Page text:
LOUISVILLE, Ky. – A NASA grant is allowing the University of Louisville and two other state schools to do research aboard the International Space Station that could result in advances in solar energy, advanced manufacturing and other fields.
The project, a collaboration with scientists and engineers from the University of Kentucky and Western Kentucky University, involves physics experiments on colloids — mixtures of microscopic particles suspended throughout a substance. Examples of colloids include milk, which has microglobules of butterfat suspended in whey, and blood, which contains blood cells suspended in plasma.
UofL mechanical engineering assistant professor Stuart Williams, the project’s principal scientific investigator, said the exact nature of the experiments to be performed still is being determined. Research on the space station is expected to begin June 2015.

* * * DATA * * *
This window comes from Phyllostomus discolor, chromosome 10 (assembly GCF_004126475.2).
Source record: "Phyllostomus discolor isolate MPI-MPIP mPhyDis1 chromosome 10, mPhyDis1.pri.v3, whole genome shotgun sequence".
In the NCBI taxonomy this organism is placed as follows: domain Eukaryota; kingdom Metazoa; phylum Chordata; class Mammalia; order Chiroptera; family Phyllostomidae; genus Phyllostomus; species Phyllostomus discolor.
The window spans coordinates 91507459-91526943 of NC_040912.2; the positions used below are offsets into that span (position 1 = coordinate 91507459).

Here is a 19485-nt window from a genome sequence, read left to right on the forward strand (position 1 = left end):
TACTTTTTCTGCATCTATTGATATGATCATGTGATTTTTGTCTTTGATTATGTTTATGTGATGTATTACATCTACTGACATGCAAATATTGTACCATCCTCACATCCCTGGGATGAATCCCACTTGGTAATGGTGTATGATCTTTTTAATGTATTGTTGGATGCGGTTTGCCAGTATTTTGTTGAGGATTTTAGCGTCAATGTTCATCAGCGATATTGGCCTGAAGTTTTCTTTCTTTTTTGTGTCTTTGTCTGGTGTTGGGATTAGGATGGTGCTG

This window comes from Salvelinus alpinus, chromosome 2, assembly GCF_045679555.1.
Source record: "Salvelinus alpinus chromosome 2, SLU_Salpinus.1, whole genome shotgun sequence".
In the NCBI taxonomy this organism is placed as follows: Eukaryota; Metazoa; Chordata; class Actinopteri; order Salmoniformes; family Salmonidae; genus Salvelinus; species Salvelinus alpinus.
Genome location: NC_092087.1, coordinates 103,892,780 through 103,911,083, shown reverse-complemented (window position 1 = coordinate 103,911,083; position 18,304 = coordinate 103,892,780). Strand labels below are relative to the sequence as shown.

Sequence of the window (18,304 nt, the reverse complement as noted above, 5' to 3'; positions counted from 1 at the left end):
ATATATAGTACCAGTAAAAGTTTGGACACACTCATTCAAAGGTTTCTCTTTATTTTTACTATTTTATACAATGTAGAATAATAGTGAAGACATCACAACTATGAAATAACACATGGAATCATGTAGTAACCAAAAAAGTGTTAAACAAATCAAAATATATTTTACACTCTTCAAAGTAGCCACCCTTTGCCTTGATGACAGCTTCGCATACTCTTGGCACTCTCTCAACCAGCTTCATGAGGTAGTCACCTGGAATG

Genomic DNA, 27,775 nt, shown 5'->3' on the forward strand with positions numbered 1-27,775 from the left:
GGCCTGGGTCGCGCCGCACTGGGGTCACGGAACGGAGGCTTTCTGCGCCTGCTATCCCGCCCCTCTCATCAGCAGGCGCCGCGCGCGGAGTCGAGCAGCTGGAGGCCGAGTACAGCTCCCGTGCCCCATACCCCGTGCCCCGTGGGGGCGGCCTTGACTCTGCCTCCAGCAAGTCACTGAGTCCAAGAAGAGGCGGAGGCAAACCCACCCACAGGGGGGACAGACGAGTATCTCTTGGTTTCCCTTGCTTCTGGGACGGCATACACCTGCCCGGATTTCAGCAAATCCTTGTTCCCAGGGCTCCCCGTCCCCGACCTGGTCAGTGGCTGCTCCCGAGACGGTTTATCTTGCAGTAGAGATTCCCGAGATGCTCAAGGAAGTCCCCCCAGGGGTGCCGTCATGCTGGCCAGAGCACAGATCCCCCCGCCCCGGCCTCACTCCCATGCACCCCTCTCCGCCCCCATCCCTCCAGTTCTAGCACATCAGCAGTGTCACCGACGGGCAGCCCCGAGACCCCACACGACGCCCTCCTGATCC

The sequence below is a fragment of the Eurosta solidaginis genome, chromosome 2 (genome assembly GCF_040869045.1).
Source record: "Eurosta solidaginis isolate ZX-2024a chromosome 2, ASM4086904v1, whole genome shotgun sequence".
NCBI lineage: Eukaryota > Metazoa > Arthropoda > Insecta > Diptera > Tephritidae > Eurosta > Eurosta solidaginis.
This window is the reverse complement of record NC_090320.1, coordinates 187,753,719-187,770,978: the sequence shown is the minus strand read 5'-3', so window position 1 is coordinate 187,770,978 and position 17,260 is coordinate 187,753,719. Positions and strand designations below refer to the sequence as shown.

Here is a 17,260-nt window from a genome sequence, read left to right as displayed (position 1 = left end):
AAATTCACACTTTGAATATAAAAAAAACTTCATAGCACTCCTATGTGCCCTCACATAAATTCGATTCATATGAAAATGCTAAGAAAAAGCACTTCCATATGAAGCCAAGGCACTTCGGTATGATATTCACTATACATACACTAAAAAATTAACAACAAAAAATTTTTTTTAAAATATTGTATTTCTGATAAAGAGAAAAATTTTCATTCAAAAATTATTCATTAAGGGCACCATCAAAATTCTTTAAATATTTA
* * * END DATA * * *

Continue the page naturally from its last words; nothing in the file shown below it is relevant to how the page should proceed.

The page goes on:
Williams said the space station setting provides a “unique research environment” and will help scientists explore how particles interact in zero gravity.
The research “will yield insight into the physics of colloidal interactions, which is important for the development of the next generation of sophisticated materials,” he said.
According to researchers, understanding colloidal physics is needed to develop new materials with enhanced energy, thermal, optical, chemical and mechanical properties. Potential applications include more efficient solar energy panels, stronger and lighter aerospace materials and less expensive electronic displays.
Williams said the collaborative nature of the coming project will raise the state’s profile in colloidal research.
The project’s managing principal investigator is Suzanne Smith, UK’s Donald and Gertrude Lester Professor of Mechanical Engineering and director of the NASA Kentucky Space Grant Consortium.
The team also includes Gerold Willing, UofL assistant professor of chemical engineering, Hemali Rathnayake, WKU assistant professor of chemistry, Janet Lumpp, UK associate professor of electrical and computer engineering, and NASA partner Ronald Sicker.